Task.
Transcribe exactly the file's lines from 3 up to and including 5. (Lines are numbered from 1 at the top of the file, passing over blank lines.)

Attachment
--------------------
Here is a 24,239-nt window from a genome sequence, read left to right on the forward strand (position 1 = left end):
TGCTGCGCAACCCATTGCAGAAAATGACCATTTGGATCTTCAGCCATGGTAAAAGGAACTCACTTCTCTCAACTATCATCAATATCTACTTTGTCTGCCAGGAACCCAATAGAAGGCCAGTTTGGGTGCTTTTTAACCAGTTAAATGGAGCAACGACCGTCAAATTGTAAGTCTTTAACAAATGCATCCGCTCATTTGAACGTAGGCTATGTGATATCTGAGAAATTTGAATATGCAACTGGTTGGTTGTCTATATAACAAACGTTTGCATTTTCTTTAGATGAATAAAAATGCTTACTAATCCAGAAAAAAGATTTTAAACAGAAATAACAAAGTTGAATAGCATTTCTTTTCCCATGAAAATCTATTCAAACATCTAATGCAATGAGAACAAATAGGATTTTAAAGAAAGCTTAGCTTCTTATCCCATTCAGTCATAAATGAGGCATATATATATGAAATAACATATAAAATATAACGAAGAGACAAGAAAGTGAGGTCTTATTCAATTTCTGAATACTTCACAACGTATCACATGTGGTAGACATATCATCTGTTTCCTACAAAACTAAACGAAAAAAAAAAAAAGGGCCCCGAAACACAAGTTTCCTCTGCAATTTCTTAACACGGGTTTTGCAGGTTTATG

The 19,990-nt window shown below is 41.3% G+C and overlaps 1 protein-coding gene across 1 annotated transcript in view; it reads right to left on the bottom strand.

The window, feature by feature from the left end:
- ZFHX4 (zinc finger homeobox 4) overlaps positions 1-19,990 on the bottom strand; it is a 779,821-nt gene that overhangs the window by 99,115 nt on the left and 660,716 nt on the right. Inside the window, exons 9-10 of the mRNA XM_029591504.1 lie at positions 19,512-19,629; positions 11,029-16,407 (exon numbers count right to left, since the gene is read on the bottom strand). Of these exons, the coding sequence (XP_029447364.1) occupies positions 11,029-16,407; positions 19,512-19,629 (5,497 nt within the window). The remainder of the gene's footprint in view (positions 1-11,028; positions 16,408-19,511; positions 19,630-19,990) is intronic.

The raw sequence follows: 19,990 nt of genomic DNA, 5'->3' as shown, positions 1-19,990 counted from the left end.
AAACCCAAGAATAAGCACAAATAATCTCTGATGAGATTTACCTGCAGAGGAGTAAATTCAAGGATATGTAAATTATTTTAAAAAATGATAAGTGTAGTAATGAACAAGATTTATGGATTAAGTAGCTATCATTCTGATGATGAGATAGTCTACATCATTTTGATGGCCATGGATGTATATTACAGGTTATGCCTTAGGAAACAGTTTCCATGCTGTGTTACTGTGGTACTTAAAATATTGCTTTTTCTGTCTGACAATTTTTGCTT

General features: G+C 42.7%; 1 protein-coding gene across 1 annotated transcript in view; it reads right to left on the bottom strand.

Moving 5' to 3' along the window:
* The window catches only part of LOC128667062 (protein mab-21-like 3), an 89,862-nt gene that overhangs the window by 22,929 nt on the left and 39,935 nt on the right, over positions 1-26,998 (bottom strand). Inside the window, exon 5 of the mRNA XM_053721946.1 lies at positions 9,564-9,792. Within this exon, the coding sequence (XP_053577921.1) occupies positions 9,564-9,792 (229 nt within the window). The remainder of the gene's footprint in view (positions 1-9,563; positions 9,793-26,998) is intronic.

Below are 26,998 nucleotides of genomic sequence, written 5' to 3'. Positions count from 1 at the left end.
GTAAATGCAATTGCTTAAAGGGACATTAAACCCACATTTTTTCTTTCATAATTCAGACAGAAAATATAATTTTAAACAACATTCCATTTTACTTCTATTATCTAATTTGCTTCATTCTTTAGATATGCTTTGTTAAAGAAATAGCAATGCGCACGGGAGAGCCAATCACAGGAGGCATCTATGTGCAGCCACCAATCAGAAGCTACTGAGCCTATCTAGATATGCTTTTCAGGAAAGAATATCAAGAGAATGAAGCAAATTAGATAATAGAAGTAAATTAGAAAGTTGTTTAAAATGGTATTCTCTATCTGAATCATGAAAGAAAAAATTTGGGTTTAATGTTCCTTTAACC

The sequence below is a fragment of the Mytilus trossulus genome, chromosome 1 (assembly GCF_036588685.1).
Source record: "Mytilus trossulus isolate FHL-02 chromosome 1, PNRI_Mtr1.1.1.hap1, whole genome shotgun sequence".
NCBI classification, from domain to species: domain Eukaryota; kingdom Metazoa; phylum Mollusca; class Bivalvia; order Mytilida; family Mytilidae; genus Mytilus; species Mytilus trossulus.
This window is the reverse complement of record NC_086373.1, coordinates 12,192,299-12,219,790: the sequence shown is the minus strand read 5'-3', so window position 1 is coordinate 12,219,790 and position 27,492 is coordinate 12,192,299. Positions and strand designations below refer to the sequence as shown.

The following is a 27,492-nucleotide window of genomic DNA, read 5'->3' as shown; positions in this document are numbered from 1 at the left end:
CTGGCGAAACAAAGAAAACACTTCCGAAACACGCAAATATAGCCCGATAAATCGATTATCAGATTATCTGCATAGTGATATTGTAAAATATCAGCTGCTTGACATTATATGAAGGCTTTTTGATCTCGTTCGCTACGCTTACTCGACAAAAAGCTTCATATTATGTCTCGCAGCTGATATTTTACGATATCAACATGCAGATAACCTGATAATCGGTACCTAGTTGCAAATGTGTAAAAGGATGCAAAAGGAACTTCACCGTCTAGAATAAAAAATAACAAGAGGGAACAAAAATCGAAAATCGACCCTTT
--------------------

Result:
The 19,990-nt window shown below is 41.3% G+C and overlaps 1 protein-coding gene across 1 annotated transcript in view; it reads right to left on the bottom strand.

The window, feature by feature from the left end:
- ZFHX4 (zinc finger homeobox 4) overlaps positions 1-19,990 on the bottom strand; it is a 779,821-nt gene that overhangs the window by 99,115 nt on the left and 660,716 nt on the right. Inside the window, exons 9-10 of the mRNA XM_029591504.1 lie at positions 19,512-19,629; positions 11,029-16,407 (exon numbers count right to left, since the gene is read on the bottom strand). Of these exons, the coding sequence (XP_029447364.1) occupies positions 11,029-16,407; positions 19,512-19,629 (5,497 nt within the window). The remainder of the gene's footprint in view (positions 1-11,028; positions 16,408-19,511; positions 19,630-19,990) is intronic.